I could not keep my eyes off the screen of my laptop, turned on the french BFMTV News channel, since the terrible events that happened this evening in Berlin and Ankara.
This situation of me, sitting in front of a screen, raising my hand on my forehead, mouth shut but eyes and ears wide opened trying to absorbe as much information as I can, attempting to understand… keeps repeating itself since January 2015.
In those circumstances, I breathe very quietly, as if it became secondary to what was happenning on the images I was witnessing. The feeling of being enclosed starts to raise, there is a lump on my throat and, as hard as the images can be, I cannot do anything but having my eyes wide open for hours, collecting information, fearing to miss something going on on social media.
I do not have words to even begin to describe the images I saw on the media, seconds, hours and days after each one of the terrorist attacks. I must say that after a week or so, things start becoming “normal” and those images are not diffused as often anymore as they’re not on the front line of information. However, as soon as something similar happens, those same images are difused again as reminders, waking up those same feelings I have described before. It’s like a self-defense mode mixed with the desire to know every detail.
Fortunately, I witnessed the actual attacks behind my screen, but I also experienced firsthand the social ambiance they left in Paris the days after. Actually, I am extremely attached to the French République values I have been taught at school: freedom, equality and fraternity. Without forgetting commitment, unity and freedom of expression, that pushed me to be part of the french student population that stood stronger than ever and remained together facing the attacks to our most fundamental values.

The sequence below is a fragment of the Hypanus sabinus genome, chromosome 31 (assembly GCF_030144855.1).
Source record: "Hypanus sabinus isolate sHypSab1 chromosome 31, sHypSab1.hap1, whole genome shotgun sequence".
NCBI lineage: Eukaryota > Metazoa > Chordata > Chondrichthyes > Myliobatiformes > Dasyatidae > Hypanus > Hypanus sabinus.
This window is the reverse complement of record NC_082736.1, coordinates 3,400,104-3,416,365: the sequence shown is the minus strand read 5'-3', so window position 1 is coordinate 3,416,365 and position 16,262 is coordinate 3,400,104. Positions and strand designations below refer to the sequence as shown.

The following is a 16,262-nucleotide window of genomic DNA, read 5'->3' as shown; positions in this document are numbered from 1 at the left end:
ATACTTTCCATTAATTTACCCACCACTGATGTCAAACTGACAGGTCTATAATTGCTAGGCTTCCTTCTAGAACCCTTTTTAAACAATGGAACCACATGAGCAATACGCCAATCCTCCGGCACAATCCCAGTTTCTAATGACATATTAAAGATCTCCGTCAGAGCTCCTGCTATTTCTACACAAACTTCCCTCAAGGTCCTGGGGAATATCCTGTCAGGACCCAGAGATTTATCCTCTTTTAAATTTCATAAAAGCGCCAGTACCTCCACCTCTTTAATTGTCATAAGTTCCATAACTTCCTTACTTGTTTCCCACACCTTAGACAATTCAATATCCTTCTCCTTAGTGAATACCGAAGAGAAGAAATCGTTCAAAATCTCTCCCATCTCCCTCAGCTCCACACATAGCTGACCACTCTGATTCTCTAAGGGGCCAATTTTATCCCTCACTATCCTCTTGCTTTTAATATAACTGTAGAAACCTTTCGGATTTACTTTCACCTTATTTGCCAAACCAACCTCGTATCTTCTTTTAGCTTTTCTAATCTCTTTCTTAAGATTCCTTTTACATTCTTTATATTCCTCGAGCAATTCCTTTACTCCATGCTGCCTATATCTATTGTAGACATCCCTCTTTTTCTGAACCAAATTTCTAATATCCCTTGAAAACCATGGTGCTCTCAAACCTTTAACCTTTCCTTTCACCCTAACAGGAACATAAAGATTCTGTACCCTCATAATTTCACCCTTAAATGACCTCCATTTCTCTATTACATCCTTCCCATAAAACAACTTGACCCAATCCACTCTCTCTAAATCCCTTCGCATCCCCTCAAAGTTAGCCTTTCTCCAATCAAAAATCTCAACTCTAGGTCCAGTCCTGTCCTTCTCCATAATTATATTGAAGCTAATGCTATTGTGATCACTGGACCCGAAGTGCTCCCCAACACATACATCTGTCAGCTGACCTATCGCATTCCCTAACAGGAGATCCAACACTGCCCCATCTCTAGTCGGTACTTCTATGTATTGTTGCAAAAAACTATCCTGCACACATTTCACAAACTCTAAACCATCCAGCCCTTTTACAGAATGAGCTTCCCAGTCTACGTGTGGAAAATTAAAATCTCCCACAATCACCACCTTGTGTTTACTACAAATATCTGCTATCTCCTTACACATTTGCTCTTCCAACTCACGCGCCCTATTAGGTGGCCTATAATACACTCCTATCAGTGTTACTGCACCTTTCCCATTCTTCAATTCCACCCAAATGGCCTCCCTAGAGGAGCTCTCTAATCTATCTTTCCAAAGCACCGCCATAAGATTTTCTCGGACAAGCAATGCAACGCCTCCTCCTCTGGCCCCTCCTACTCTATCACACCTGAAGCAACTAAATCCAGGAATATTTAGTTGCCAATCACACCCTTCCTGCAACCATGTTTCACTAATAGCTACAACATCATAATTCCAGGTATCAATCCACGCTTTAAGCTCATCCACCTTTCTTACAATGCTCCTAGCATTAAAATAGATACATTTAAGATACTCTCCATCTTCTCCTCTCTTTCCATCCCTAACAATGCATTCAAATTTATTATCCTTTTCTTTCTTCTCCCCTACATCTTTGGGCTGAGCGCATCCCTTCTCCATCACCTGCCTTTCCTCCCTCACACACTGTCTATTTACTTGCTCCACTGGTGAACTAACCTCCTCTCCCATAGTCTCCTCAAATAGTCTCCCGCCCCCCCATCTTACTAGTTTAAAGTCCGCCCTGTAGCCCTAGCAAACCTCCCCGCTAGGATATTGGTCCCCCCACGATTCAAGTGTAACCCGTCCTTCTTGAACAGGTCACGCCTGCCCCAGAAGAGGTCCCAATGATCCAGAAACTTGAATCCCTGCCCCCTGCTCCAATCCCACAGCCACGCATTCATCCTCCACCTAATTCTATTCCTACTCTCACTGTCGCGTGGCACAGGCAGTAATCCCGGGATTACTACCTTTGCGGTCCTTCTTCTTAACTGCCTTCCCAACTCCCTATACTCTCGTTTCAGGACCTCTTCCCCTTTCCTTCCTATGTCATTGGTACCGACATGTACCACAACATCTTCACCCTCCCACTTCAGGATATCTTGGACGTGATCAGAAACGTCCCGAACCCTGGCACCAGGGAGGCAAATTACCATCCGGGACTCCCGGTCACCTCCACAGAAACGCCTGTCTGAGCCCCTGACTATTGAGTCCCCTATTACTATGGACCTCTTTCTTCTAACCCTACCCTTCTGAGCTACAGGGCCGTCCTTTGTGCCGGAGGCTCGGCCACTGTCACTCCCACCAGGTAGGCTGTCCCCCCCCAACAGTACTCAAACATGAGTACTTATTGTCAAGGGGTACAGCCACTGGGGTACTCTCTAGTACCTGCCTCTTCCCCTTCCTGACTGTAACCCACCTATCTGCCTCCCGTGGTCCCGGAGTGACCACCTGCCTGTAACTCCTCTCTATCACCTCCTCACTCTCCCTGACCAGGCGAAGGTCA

Even if there certainly were many thwarted attacks, it’s hard not to mention that those terrifying events need to happen so that action can be taken. As a matter of fact, following today’s attack in Berlin, security measures around the Christmas markets and public religious events will be further strengthened in France. Clearly, none can guarantee the safety of all in public places without impeding our right of free movement, specially on holidays where there are waves of people shopping and hanging out outside. There is no “zero risk” but, well, we need to live as free and careful as we possibly can.
Ironically, this evening I was Christmas shopping in the main avenues of the center of Madrid, as I imagine people in Berlin, Brussels, London or Paris were doing as well. I feel like I’m an European citizen over all (from my cultural background) which is somehow breaking down into pieces as well.
Let’s go back to the point. Sometimes we don’t realize how blessed we are to actually have ‘normal’ days where nothing happens for us excepted a work day or going out shopping bits and pieces for our loved ones. Meanwhile, other people not so far away are not lucky enough to even have a home to stay or money to spend.
As the ending word, I would like to share my solidarity and compassion for all victims of attacks against civilians using violence for political strategy and terror purposes. As we usually do in France, stick together more than ever around pacific values and make your voice count.
When you’re reading these last words, your life still goes on at the moment and that’s something to be very grateful for.